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Charles Morris McCook

November 13, 1843 – July 21, 1861

Private Charles M. McCook died from a wound received at the Battle of Bull Run I, making him the first member of the famed "Fighting McCook's" to die during the Civil War.

Charles Morris McCook was born at Carrollton, Ohio, on November 13 (sometimes reported as November 15), 1843. He was the eighth son of Daniel McCook and Martha Latimer (McCook). McCook was a seventeen-year-old freshman at Kenyon College when the American Civil War began. Reportedly, he refused an offer from his family’s friend, Secretary of War Edwin M. Stanton, to be commissioned as a second lieutenant in the regular army. Instead, McCook enlisted as a private in Company I of the 2nd Regiment Ohio Volunteer Infantry.

McCook died from a wound received at the Battle of Bull Run I, which occurred on July 21, 1861. McCook’s father, Daniel, was present at the battle and, at times, picked up a musket and engaged Confederate forces. According to his father’s account, Charles was assigned to guard duty at a field hospital during the battle. Near the end of the battle, Confederate cavalry overran the hospital. Charles attempted to rejoin the 2nd Ohio, but a Confederate trooper intercepted him. The Southerner ordered Charles to surrender, and the Union soldier replied, "No! Never to a Rebel.” The Confederate shot Charles in his back and again demanded that the Northerner surrender. Charles replied, "No, never." The Rebel began striking the Northerner with the flat of his sword. At that point, Daniel McCook arrived on the scene and raised his gun to shoot the Confederate, but another Union soldier shot and killed the Southerner.

Daniel McCook found a surgeon to tend to Charles. The surgeon concluded that the wound was not fatal. Daniel placed Charles in a carriage and took his son to Fairfax Court House, where another surgeon removed the bullet. This surgeon concluded that the wound was fatal, as the bullet had destroyed the patient's rectum, bladder, and intestines. Daniel remained with his son, laying with him on a cot until the soldier died at 2:30 a.m. on July 22, 1861. Shortly before his death, Charles asked his father to tell his mother that, "Tell her that I refused to surrender, that I am not afraid of death, that I am glad to die for my country."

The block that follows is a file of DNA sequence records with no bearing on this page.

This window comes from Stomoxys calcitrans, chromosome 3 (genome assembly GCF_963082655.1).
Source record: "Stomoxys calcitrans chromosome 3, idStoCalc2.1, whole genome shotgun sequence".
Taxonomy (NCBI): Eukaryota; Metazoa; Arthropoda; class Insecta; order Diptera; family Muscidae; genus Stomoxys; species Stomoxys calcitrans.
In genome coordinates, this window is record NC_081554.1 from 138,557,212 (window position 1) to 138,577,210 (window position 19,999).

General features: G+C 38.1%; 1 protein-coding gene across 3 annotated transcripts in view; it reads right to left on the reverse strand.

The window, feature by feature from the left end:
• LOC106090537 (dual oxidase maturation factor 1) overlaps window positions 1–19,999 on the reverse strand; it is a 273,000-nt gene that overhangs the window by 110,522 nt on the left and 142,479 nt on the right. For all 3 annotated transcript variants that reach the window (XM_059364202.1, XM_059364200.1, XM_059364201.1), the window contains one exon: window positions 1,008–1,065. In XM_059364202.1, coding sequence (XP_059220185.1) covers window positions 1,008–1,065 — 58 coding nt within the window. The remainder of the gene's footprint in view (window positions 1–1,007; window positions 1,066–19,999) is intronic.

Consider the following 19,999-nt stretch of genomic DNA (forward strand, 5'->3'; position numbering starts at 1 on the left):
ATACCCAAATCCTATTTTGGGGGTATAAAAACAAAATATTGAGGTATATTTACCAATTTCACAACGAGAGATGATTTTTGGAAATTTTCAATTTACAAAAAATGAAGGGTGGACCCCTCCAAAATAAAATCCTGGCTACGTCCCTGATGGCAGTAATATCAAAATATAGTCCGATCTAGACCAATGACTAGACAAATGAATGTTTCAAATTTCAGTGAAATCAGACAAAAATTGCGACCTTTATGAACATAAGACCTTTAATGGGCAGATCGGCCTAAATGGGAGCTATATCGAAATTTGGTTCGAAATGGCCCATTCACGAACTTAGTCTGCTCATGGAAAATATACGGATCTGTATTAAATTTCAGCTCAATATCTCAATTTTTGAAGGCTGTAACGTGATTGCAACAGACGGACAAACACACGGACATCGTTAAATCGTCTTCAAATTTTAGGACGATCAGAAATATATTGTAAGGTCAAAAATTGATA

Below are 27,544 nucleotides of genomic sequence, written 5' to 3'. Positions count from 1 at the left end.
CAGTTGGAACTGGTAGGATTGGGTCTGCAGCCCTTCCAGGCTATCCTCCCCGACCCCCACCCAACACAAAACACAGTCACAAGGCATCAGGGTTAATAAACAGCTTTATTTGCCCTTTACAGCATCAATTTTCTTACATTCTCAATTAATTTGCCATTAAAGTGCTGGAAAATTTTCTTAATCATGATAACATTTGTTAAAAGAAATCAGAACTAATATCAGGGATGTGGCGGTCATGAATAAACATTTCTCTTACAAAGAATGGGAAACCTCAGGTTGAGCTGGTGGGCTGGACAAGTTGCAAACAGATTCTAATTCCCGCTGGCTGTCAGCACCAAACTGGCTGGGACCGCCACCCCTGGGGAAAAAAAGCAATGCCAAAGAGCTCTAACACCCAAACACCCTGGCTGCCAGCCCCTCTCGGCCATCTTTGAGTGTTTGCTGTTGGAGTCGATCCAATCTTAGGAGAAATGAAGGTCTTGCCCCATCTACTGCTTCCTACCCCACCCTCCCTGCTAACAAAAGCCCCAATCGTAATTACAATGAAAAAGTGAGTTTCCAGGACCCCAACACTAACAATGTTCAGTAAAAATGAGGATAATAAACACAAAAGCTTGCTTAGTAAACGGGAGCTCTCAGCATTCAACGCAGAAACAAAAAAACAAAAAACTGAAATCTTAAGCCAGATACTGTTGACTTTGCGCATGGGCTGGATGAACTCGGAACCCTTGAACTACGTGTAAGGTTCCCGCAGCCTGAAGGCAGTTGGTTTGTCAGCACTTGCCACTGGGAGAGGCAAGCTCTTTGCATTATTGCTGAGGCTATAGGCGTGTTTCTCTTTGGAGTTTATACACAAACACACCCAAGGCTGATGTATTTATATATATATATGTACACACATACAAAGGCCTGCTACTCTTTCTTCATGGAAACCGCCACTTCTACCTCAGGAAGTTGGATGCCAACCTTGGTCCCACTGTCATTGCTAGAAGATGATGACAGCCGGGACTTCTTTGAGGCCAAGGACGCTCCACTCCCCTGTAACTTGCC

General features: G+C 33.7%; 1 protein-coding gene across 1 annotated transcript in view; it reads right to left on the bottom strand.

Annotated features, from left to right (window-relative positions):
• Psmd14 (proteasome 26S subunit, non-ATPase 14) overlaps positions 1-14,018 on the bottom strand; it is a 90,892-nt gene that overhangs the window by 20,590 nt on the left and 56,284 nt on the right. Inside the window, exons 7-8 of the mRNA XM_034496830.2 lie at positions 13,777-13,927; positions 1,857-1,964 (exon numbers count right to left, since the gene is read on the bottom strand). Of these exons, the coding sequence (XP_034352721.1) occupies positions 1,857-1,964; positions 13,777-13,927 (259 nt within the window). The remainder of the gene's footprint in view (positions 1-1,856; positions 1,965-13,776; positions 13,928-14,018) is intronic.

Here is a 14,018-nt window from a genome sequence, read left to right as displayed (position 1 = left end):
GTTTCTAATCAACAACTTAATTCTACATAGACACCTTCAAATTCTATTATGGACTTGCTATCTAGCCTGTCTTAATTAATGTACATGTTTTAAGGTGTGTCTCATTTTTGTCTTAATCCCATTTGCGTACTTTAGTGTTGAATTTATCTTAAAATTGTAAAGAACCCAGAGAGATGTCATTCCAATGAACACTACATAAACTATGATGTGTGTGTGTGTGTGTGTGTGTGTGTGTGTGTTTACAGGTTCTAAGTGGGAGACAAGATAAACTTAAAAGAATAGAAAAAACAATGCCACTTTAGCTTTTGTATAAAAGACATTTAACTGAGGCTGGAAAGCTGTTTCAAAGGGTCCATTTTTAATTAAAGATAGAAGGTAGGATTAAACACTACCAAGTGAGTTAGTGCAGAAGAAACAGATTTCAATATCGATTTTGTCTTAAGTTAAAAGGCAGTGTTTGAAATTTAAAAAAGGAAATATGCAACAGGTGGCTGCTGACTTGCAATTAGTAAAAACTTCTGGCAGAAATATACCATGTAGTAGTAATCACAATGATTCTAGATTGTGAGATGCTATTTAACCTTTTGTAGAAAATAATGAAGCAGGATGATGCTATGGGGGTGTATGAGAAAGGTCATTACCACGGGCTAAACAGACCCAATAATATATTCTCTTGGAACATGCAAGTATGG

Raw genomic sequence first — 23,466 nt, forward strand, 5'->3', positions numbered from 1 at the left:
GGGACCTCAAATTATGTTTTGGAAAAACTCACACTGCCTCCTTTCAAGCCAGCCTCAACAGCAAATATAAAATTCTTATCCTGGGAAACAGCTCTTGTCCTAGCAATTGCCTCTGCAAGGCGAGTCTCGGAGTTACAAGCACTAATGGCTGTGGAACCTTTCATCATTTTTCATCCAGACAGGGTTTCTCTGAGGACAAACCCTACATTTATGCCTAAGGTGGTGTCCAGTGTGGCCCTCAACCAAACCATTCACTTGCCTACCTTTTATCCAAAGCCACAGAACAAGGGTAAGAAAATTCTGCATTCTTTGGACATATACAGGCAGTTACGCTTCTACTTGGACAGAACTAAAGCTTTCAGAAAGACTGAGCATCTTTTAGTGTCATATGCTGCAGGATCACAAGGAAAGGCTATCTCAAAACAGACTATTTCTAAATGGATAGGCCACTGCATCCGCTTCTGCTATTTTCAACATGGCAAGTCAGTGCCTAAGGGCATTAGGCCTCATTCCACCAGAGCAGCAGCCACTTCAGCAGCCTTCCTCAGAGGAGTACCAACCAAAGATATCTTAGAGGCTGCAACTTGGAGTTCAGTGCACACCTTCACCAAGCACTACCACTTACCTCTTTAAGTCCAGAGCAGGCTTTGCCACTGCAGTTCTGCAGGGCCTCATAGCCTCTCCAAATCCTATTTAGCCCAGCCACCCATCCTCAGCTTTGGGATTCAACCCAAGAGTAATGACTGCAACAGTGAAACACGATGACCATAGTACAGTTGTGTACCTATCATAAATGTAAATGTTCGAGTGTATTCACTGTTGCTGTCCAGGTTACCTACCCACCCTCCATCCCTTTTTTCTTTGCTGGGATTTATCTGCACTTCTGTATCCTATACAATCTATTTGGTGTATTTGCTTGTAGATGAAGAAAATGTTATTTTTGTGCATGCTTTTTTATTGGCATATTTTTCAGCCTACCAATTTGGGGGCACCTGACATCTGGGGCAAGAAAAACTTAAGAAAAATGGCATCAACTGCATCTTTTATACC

The elder McCook moved his son's body to his residence, Mrs. Paris's boardinghouse on Pennsylvania Avenue, in Washington, DC. Charles McCook initially was buried at the Congressional Cemetery at Washington, but the McCook family eventually moved the soldier's body to Spring Grove Cemetery in Cincinnati, Ohio.

Charles McCook was a member of the “Fighting McCooks,” fifteen family members who served the Union during the Civil War. McCook’s father, Daniel McCook, and his eight sons who served in the war were known as the “Tribe of Dan.” McCook’s uncle, John McCook, and five of his sons who served in the war were known as the “Tribe of John.” Charles McCook was the first of the Fighting McCooks to die in the Civil War. Daniel McCook, along with three of his other sons (Latimer, Daniel Jr., and Robert), also died from wounds received during the Civil War.


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